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Poem by Francis Turner Palgrave


Marston Moor


July 2: 1644

O, summer-high that day the sun
His chariot drove o'er Marston wold:
A rippling sea of amber wheat
That floods the moorland vale with gold.

With harvest light the valley laughs,
The sheaves in mellow sunshine sleep;
--Too rathe the crop, too red the swathes
Ere night the scythe of Death shall reap!

Then thick and fast o'er all the moor
The crimson'd sabre-lightnings fly;
And thick and fast the death-bolts dash,
And thunder-peals to peals reply.

Where Evening arched her fiery dome
Went up the roar of mortal foes:--
Then o'er a deathly peace the moon
In silver silence sailing rose.

Sweet hour, when heaven is nearest home,
And children's kisses close the day!
O disaccord with nature's calm,
Unholy requiem of the fray!

White maiden Queen that sail'st above,
Thy dew-tears on the fallen fling,--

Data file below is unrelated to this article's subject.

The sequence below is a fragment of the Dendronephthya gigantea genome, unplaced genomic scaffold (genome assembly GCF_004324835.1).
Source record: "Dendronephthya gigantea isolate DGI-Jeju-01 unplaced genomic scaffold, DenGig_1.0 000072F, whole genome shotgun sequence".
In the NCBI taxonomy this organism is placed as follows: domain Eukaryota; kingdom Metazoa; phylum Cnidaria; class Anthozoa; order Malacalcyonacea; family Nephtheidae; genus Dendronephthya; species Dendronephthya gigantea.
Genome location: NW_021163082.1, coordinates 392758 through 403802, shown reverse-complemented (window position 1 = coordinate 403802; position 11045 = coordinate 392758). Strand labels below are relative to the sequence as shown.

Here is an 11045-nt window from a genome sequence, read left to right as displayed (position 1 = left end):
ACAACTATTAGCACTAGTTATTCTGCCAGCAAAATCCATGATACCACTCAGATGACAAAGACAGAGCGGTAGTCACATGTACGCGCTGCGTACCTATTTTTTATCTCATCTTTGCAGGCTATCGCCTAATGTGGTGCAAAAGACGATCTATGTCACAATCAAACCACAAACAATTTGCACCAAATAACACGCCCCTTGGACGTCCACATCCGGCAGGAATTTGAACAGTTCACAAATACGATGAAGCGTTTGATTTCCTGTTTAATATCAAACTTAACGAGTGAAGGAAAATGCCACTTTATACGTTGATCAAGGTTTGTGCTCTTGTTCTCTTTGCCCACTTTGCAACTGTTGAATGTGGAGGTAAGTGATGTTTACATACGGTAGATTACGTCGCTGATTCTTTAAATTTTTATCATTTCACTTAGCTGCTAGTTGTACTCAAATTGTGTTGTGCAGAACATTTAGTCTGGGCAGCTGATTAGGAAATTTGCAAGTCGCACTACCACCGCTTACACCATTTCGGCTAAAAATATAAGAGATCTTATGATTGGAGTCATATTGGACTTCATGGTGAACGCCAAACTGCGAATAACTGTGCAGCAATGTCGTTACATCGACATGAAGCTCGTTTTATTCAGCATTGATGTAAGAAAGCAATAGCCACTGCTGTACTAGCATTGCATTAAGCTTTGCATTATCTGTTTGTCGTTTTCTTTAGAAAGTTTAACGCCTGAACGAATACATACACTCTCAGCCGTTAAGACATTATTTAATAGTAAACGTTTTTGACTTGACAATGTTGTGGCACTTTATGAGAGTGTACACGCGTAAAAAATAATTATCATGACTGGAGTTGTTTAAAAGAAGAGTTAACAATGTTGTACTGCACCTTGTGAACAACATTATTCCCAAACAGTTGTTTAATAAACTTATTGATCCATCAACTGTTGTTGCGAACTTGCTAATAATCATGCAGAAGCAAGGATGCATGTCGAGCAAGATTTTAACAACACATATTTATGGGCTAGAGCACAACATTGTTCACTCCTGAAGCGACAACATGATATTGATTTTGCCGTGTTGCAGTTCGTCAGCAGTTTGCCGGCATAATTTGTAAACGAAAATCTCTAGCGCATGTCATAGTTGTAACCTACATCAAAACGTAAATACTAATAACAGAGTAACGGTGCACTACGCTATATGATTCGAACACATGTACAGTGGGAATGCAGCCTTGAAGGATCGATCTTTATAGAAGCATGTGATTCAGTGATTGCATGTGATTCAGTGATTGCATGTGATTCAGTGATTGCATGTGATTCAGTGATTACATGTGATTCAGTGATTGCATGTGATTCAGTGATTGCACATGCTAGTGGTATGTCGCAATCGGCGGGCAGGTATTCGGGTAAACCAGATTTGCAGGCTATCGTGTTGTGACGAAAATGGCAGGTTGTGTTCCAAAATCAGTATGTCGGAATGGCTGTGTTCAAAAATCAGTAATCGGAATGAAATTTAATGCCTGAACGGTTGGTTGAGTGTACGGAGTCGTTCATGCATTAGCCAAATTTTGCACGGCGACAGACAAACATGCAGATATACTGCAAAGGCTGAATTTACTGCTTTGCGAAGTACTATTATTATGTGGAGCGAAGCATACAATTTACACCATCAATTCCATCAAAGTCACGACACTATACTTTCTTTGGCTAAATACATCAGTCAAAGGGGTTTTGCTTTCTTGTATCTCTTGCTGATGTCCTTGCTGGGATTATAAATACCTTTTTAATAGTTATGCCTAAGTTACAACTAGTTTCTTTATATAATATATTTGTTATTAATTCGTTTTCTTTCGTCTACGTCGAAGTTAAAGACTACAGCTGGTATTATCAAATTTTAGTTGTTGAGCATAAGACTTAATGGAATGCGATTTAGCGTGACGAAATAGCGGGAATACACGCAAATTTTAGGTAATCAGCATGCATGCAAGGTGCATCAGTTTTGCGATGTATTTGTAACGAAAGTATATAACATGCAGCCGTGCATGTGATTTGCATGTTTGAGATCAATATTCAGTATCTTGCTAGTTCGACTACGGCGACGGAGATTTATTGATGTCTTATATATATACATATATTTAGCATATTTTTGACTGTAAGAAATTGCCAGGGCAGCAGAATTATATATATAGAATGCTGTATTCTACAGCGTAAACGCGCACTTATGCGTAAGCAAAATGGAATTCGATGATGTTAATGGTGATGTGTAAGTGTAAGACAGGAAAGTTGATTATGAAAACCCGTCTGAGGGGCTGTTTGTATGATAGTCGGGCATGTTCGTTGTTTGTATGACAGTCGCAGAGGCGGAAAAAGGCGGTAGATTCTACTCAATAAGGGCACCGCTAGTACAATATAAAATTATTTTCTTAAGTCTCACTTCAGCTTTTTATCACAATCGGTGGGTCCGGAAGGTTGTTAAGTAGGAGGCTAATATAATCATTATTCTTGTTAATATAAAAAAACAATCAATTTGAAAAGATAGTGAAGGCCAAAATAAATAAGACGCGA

The blighted wreaths of civil strife,
The war that can no triumph bring!

--O pale with that deep pain of those
Who cannot save, yet must foresee,--
Surveying all the ills to flow
From that too-victor victory;

When 'gainst the unwisely guided King
The dark self-centred Captain stood,
And law and right and peace went down
In that red sea of brothers' blood;--

O long, long, long the years, fair Maid,
Before thy patient eye shall view
The shrine of England's law restored,
Her homes their native peace renew!



Francis Turner Palgrave


Francis Turner Palgrave's other poems:
  1. A Home in the Palace
  2. In the Valley of the Grande Chartreuse
  3. Elizabeth at Tilbury
  4. Mount Vernon
  5. Edith of England


Poems of the other poets with the same name:

  • William Bennett Marston Moor ("HOT Rupert came spurring to Marston Moor")

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